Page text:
What is not leveling off is the ability to marshal more and more computers together to work on a single problem. Surprisingly, many of the issues in computer science that were thought to be impossible turned out not to be an issue of inventing a new way of looking at the problem, but rather of throwing the right amount of computing power at it. Speech recognition was daunting from the mid 1970s to 2010. It never worked well; you had to train devices and they still made a lot of errors. Now that we have supercomputers in our pockets, they do the job very well.
The same is true of artificial intelligence. I was a real skeptic. I used to say that AI was the technology of the future and always will be. But the problem wasn’t the algorithms—it turned out that we needed significantly more computing power than what was available when the algorithms were invented. Now the same algorithms are being used on massively powerful machines and they work. The trend now is towards mobile-scale computing like the Google search engine but directed to other kinds of problems. AI applications for our personal use through phones and laptops will improve, and computers will deal with us on our terms rather than theirs, using speech, gestures and visual instead of keyboards and mice.
Computers are so pervasive in our daily life already. You can’t count the number of computers in your house because you don’t even know where they are. Today’s cars are basically computer chips wrapped in sheet metal, so the current shortage of chips is impacting car production and driving up prices. Tesla is the most obvious example.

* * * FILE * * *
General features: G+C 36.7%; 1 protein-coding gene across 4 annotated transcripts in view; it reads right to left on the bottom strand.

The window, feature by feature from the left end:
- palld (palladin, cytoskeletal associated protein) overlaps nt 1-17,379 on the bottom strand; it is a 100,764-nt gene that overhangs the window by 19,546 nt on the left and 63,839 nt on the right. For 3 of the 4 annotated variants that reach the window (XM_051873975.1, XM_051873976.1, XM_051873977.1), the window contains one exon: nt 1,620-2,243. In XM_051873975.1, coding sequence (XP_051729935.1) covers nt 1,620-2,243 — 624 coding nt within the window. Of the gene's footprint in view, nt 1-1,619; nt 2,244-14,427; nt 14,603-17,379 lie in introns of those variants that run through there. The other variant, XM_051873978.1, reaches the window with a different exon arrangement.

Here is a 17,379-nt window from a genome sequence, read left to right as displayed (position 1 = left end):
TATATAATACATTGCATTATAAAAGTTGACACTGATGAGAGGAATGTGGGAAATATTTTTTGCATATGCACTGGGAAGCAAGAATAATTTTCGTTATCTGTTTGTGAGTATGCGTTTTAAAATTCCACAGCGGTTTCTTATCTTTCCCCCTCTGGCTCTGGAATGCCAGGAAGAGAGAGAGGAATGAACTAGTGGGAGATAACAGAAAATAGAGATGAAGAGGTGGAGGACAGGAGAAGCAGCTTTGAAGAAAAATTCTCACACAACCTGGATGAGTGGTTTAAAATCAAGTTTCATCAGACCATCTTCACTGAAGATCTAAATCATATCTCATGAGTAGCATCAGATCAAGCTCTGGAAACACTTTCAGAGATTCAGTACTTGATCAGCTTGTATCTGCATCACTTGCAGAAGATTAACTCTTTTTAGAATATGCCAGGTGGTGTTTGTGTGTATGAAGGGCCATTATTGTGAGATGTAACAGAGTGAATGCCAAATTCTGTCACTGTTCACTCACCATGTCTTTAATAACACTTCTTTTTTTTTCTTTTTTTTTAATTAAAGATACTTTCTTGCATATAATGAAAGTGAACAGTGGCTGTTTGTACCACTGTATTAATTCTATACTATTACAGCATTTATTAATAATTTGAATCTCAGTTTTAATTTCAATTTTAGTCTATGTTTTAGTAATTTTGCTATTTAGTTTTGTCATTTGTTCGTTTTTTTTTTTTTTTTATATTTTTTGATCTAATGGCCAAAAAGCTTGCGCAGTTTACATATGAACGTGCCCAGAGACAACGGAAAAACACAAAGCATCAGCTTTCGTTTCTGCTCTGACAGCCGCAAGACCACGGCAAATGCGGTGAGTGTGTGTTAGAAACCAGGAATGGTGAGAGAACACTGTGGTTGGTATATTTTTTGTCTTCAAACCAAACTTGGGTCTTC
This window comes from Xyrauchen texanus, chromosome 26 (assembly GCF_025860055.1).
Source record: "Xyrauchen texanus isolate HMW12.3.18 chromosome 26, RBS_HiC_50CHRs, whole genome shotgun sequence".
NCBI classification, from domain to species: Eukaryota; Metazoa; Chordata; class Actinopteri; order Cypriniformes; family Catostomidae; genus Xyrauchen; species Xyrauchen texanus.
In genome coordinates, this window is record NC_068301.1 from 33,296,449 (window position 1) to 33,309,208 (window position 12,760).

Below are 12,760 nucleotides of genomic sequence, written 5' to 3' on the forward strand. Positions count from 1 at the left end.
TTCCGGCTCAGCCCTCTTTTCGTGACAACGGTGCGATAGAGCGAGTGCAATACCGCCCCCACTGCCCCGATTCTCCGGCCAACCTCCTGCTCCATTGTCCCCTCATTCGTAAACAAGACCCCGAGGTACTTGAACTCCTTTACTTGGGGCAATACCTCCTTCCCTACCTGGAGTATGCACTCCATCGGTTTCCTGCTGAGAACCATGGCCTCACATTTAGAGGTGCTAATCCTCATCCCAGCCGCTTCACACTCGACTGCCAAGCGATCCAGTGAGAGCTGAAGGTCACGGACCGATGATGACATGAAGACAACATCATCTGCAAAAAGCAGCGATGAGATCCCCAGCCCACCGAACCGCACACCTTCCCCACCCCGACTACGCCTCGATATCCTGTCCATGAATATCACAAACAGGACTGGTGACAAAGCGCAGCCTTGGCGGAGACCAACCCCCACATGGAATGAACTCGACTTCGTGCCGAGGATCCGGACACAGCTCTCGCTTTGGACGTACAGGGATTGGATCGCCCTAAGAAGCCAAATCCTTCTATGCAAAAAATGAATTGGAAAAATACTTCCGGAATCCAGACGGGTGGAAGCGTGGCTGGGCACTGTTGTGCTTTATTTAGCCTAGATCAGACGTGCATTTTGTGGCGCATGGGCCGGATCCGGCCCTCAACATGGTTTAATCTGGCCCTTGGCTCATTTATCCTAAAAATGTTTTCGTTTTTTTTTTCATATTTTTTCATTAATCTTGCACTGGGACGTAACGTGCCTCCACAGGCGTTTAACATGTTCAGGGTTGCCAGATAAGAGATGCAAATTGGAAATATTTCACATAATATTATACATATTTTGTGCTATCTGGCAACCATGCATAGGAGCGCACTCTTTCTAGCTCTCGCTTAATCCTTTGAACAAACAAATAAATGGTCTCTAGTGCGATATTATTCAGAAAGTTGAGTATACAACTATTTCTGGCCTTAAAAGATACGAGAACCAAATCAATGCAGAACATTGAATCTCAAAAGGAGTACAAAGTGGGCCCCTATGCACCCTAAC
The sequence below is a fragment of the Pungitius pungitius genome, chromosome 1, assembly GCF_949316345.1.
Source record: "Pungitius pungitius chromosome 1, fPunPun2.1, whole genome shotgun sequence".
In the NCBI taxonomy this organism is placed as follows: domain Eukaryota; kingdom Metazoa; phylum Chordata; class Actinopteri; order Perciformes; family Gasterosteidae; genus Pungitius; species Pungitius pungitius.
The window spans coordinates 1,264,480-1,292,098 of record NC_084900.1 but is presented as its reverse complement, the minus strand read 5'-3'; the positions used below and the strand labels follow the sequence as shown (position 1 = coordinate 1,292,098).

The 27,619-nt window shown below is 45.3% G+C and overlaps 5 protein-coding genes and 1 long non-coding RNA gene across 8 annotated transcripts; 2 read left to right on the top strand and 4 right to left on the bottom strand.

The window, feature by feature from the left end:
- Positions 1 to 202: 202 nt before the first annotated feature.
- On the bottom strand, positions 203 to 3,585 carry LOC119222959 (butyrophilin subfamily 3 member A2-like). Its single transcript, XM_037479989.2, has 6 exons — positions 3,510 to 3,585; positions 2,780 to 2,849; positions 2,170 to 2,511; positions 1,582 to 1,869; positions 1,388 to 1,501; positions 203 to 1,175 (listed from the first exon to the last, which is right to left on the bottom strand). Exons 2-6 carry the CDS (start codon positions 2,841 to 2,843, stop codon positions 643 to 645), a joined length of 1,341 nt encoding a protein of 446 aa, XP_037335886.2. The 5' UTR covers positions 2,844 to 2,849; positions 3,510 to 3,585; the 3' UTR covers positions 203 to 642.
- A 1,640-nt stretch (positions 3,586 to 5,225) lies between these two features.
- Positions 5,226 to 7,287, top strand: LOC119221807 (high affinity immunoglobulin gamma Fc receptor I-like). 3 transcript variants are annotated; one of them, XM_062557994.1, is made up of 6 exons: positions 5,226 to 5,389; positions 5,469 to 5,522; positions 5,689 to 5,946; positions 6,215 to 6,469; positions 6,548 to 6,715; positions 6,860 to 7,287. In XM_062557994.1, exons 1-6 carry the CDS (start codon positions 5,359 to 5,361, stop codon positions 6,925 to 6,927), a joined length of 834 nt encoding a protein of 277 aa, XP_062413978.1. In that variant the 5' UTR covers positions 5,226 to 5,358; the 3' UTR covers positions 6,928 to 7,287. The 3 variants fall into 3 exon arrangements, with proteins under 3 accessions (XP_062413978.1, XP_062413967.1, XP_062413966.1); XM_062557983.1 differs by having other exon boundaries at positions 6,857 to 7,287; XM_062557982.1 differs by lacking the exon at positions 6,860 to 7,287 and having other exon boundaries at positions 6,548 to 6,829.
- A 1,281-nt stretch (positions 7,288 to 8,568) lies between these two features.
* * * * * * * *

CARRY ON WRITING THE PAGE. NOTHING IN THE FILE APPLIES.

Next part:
One thing to remember is that technology has no intent. Humans supply the intent. I’m not a pessimist, but I am also not one who thinks computers will bring us utopia. In the future, I would like to see some serious effort to marry technology development with an understanding of the moral and ethical side of human life. The divorce between liberal arts and the STEM world is so complete these days, it doesn’t seem to enter into people’s consciousness. Unless it does, things can get pretty dicey with computers.
Oral history project For more detailed information on Bob’s career, the Computer History Museum provides an online oral history including six hours of pre-pandemic personal interviews. Bob said the museum was an important resource for him over the years because it was the central repository for documentation from many computer manufacturers. As a contributor, he has donated his complete engineering archives including 20 boxes of notebooks, emails and other artifacts.
If you are a Carlisle senior and need some help with your computer, contact the COA and they will put you in touch with Bob. He is pleased to be making house calls once again.
This article was published in The Carlisle Mosquito on May 12, 2021.